Humans first used carbon as chars from firewood in ritual paintings and primitive metallurgical processes. Natural forms of carbon have been known since antiquity, yet the knowledge of the carbon element in chemistry and its technical applications on a larger scale are a relatively recent development. The industrial revolution in Europe two centuries ago led the way to the numerous applications of these graphitic forms that are still used today. Graphite and Precursors features short tutorial articles on different topics related to the science and technology of carbons intended for engineers, students of Materials Science and scientists who are seeking a fundamental understanding without "reinventing the wheel." This first volume of the World of Carbon book series focuses on graphite and its precursors, including its origin and various implications. The basic properties of hexagonal graphite are developed, and several theoretical and experimental approaches explain why this crystalline solid is fascinating in solid state physics.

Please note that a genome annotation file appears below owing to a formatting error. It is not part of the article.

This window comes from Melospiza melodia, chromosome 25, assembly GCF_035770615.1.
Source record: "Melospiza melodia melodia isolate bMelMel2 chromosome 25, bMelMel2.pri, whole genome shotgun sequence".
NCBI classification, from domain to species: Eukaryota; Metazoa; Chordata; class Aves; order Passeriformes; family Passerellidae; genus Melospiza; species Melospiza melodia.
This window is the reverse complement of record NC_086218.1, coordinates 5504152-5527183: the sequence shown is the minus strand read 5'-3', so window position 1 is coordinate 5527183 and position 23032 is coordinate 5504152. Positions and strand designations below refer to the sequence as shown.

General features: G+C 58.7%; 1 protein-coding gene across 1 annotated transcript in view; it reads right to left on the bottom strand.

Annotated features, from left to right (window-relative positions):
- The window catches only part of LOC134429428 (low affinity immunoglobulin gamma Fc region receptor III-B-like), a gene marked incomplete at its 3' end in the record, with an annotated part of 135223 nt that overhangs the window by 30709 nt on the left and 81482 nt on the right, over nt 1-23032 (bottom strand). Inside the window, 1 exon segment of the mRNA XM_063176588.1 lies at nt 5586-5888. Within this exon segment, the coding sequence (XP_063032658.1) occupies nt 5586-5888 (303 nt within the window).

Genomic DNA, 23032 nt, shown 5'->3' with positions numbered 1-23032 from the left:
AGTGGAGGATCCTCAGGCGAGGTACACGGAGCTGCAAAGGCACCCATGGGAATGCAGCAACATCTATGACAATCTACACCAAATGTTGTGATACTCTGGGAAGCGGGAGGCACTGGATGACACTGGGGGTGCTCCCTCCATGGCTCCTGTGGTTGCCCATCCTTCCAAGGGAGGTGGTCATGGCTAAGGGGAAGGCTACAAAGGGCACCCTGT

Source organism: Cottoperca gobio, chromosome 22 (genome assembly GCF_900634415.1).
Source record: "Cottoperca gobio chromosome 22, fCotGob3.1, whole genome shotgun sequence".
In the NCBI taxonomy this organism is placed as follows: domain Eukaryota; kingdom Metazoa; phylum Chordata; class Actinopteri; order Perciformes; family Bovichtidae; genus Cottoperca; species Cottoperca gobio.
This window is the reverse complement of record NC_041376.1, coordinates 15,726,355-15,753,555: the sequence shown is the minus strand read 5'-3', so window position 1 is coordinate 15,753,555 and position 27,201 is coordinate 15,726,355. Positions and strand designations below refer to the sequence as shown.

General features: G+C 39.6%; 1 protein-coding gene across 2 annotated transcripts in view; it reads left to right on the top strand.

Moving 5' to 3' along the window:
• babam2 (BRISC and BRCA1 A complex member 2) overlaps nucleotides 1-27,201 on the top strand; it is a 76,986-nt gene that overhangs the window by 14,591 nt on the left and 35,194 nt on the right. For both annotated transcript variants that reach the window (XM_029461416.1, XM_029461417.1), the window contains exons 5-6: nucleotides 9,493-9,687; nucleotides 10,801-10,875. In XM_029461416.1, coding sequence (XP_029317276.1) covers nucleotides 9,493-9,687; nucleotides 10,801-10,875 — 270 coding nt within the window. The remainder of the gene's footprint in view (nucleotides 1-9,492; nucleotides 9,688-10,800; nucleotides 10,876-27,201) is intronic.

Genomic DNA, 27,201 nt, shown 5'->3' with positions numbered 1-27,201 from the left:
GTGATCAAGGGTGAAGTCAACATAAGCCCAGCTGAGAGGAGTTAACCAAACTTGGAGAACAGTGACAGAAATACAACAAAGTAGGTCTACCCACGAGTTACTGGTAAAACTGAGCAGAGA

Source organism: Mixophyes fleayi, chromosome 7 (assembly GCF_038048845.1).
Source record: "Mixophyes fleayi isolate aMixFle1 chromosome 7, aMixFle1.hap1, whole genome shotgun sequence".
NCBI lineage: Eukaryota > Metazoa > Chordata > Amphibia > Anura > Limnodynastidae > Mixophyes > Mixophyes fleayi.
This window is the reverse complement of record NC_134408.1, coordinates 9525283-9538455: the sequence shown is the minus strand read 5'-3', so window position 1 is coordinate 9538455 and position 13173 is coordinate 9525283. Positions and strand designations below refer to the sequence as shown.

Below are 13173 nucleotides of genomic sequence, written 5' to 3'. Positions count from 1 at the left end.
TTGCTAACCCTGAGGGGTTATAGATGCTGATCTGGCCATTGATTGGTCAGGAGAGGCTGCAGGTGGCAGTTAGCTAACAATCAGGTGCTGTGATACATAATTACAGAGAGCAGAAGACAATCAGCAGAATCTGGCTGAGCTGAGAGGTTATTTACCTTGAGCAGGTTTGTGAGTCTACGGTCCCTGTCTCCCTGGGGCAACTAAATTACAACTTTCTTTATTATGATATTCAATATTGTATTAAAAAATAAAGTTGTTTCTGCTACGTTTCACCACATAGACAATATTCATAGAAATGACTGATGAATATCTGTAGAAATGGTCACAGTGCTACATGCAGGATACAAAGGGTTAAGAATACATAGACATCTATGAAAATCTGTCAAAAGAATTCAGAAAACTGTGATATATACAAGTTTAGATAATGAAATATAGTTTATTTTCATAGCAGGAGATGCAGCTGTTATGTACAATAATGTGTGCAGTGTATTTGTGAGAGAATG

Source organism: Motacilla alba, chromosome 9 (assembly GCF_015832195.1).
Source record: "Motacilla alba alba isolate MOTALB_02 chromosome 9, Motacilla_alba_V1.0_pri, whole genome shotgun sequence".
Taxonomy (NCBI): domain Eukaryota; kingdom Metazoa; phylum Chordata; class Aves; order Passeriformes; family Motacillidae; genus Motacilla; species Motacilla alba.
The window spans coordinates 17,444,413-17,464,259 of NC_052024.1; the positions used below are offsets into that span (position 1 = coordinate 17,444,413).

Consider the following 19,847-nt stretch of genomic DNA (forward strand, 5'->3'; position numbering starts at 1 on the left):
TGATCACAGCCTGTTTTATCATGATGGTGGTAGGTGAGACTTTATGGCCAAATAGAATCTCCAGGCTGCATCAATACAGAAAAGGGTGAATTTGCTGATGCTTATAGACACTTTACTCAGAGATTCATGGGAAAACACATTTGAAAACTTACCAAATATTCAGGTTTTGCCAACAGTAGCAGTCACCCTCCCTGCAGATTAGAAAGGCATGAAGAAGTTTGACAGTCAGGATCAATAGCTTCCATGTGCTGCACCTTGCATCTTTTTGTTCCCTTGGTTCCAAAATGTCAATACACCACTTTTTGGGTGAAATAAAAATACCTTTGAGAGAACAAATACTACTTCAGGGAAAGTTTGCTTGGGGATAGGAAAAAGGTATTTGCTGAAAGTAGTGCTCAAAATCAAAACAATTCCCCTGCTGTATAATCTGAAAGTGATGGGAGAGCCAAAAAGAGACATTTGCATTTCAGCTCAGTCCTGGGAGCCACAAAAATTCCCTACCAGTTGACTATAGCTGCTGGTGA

Also featured are the numerous applications connected to thermal, mechanical and chemical graphites, as well as their various industrial uses in polycrystalline form. Finally, carbon precursors are introduced.